Taxes inevitably take a toll on economic growth for the simple reason that each dollar in government hands is no longer available for private-sector investment.
Much of the money collected through taxes may work its way back to the private sector through purchases, contracts or the wages that are paid to -and spent by -public employees. But even so, there’s a loss.
Government spending, even when it’s targeted like the stimulus spending spree we’ve just been through, is just not that efficient as an economic driver.
But some kinds of taxes are much more harmful to growth than others.
Which is why economists concern themselves with what they call the “efficiency” of taxation, which is the measurement of how much economic impact any given tax change is likely to have.
By far the most damaging tax that is commonly found in Canada, according to a new study by the C.D. Howe Institute as well as a large body of work that has gone before, is corporate income tax. That means if growth is your goal, it’s the best tax to cut, which is precisely what both the Harper Conservatives and Campbell Liberals have been doing for the last few years.
The next biggest bang for the buck would be from cuts to personal income tax rates. Nonetheless, the Harper Conservatives chose to make the signature tax cut of their time in office a two-percentage-point reduction of the GST, which is a third-string option in terms of efficiency. And from there on, they have only become worse.
The Winnipeg-based Frontier Centre for Public Policy released an analysis last week, in advance of the federal budget, though not in time to influence it, that looked at the kind of “boutique tax cuts” that the Harperites have come to favour -things such as the children’s fitness tax credit and the public transit tax credit, both of which the centre examines in some depth.
Both these measures target small, specific groups, giving them special benefits at the expense -$164 million in all -of other Canadian taxpayers. And neither passes muster as good policy, in the centre’s analysis.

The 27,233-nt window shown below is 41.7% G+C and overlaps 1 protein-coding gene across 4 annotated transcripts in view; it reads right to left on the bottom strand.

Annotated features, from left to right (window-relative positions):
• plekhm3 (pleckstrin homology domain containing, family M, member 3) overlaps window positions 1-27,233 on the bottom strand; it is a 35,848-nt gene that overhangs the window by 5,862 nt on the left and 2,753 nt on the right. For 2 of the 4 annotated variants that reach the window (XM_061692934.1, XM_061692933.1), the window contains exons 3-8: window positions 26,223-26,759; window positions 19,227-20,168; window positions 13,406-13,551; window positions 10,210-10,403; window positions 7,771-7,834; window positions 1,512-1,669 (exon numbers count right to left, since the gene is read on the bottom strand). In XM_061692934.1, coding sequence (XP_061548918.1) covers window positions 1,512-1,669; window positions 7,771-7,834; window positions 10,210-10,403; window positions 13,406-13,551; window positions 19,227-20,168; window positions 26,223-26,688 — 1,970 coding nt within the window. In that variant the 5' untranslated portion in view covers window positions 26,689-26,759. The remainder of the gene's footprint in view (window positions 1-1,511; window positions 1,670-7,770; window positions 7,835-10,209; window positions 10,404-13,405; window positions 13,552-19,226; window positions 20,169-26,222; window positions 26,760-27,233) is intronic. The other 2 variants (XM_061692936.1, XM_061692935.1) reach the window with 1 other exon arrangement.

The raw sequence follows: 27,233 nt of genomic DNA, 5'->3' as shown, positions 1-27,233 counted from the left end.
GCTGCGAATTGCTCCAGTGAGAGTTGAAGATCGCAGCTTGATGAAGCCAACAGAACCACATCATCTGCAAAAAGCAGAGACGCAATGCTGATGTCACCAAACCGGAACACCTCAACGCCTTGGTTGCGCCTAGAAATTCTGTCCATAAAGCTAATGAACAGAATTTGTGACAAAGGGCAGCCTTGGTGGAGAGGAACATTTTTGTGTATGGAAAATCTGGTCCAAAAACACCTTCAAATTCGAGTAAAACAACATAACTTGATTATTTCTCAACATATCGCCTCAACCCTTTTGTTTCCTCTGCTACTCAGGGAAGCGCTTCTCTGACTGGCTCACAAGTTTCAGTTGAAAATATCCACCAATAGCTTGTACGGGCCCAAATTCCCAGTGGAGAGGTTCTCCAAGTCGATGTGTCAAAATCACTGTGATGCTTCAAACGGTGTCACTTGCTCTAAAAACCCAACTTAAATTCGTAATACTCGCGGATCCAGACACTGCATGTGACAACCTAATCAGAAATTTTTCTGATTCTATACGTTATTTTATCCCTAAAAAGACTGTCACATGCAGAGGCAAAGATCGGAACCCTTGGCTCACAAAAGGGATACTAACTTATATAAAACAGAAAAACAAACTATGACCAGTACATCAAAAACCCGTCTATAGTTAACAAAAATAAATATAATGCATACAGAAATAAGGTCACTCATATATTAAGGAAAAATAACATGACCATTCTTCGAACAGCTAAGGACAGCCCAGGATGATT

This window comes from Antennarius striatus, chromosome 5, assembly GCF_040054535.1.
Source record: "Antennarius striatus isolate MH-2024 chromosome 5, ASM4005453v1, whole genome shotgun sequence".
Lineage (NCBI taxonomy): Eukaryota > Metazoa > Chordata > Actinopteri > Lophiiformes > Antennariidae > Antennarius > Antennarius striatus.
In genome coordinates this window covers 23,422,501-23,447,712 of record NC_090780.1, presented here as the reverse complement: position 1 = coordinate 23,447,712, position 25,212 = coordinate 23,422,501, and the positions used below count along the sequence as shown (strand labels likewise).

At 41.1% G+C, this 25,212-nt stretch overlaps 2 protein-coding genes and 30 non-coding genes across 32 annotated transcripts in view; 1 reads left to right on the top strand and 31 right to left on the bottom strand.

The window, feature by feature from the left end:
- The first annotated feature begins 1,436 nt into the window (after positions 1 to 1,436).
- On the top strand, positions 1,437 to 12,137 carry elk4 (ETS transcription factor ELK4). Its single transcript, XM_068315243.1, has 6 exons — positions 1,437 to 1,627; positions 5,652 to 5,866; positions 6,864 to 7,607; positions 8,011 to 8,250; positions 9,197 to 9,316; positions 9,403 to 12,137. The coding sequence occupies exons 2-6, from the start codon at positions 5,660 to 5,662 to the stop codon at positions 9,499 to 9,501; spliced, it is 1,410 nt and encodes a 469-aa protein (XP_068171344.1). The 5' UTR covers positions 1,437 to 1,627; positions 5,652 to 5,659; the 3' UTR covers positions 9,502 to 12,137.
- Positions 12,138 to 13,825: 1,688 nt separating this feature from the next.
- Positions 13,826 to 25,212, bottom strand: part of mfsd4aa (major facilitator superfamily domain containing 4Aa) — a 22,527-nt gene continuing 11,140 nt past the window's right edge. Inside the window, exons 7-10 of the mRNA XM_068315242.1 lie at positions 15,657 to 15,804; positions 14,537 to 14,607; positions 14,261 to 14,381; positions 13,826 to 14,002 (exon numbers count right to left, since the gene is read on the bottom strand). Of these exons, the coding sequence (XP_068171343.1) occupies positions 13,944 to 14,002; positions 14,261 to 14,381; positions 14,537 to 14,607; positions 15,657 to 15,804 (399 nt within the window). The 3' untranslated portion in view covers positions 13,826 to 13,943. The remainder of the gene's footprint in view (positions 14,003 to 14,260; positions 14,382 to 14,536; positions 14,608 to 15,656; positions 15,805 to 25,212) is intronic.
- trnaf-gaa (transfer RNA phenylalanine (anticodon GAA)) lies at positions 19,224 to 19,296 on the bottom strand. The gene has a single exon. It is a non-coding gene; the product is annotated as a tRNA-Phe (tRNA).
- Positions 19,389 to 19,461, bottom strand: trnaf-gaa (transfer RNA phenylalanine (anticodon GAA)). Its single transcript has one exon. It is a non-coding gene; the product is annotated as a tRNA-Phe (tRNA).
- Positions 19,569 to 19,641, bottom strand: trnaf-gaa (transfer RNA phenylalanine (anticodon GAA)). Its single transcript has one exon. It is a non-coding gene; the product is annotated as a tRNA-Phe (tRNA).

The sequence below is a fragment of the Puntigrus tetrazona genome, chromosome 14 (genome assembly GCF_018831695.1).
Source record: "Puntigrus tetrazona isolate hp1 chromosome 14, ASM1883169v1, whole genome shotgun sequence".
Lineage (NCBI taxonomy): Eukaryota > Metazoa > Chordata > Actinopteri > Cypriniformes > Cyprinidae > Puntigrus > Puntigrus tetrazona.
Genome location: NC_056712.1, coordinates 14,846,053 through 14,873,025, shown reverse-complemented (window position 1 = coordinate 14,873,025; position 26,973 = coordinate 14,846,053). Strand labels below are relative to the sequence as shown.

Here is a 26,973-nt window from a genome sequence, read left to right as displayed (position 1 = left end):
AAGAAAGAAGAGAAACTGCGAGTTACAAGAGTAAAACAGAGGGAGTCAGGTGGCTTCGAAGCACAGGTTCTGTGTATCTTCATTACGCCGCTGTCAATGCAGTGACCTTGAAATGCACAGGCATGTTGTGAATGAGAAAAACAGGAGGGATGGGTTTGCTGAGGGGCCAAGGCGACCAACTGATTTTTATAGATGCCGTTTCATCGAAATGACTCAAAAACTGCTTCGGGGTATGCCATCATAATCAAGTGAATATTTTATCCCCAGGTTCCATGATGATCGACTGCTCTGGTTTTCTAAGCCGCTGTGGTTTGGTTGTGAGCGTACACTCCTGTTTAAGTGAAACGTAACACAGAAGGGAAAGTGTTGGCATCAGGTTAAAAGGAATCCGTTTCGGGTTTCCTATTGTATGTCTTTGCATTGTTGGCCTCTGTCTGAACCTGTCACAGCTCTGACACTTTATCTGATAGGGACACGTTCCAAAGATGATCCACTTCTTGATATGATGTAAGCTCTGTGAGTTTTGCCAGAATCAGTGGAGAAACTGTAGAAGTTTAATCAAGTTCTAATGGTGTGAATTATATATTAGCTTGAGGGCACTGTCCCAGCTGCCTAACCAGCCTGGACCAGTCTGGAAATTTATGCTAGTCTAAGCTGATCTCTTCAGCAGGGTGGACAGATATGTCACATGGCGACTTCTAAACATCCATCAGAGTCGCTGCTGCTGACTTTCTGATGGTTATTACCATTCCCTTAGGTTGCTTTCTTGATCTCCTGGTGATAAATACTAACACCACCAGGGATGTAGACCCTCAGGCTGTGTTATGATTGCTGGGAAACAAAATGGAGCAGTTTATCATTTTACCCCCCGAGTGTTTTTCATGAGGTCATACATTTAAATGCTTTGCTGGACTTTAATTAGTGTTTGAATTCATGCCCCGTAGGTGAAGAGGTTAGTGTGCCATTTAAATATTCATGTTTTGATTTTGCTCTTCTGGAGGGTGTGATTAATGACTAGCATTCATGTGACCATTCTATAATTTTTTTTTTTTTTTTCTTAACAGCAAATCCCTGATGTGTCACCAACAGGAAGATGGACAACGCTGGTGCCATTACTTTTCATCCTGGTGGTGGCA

The fitness credit, it said, has failed to foster greater physical activity among poorer children, and it provides most of its benefits to higher income earners.
While only 25 per cent of tax filers report income above $50,000 a year, it said, 65 per cent of the beneficiaries of the fitness credit and 39 per cent in the case of the transit credit were in that income range.
Yet, sure enough, Tuesday’s budget continued down this unproductive road.
This time it was volunteer firefighters, family caregivers and parents with children enrolled in arts programs who are to get a small break.
My own post-budget column and C.D. Howe’s budget analysis, both published on Wednesday, dismiss these measures as largely trivial in their potential impact, though not their cost.
“Notwithstanding their appeal to the targeted beneficiaries,” said the Howe, “few of the proposed initiatives are sound from a tax and expenditure policy perspective.”
However, “the many minor, targeted spending initiatives and tax credits proposed in the 2011 federal budget delay a badly needed return to budget balance.”
So why do they do it, rather than using what little financial room they have to manoeuvre to implement tax policies that would actually serve the greater good?
Well, for one thing, they hit the hot buttons for many more special interests with a flurry of small-change items rather than just one or two bigticket ones.
That sounds good if you say it fast. And while Prime Minister Stephen Harper may be, as my journalistic colleagues so often put it, “a trained economist,” he’s also a practising politician.
Sadly, this seems to mean his government often values an opportunity for spin over substance.